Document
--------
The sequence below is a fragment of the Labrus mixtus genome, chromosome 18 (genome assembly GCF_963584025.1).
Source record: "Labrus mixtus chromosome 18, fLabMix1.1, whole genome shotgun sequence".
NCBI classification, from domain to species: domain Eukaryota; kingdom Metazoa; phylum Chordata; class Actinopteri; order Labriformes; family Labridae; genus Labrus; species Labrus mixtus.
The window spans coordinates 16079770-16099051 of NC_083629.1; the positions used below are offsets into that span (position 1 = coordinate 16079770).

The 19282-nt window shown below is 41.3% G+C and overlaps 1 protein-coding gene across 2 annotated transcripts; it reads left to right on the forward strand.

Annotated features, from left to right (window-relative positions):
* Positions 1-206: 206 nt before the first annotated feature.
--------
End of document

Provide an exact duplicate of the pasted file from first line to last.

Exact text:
The sequence below is a fragment of the Labrus mixtus genome, chromosome 18 (genome assembly GCF_963584025.1).
Source record: "Labrus mixtus chromosome 18, fLabMix1.1, whole genome shotgun sequence".
NCBI classification, from domain to species: domain Eukaryota; kingdom Metazoa; phylum Chordata; class Actinopteri; order Labriformes; family Labridae; genus Labrus; species Labrus mixtus.
The window spans coordinates 16079770-16099051 of NC_083629.1; the positions used below are offsets into that span (position 1 = coordinate 16079770).

The 19282-nt window shown below is 41.3% G+C and overlaps 1 protein-coding gene across 2 annotated transcripts; it reads left to right on the forward strand.

Annotated features, from left to right (window-relative positions):
* Positions 1-206: 206 nt before the first annotated feature.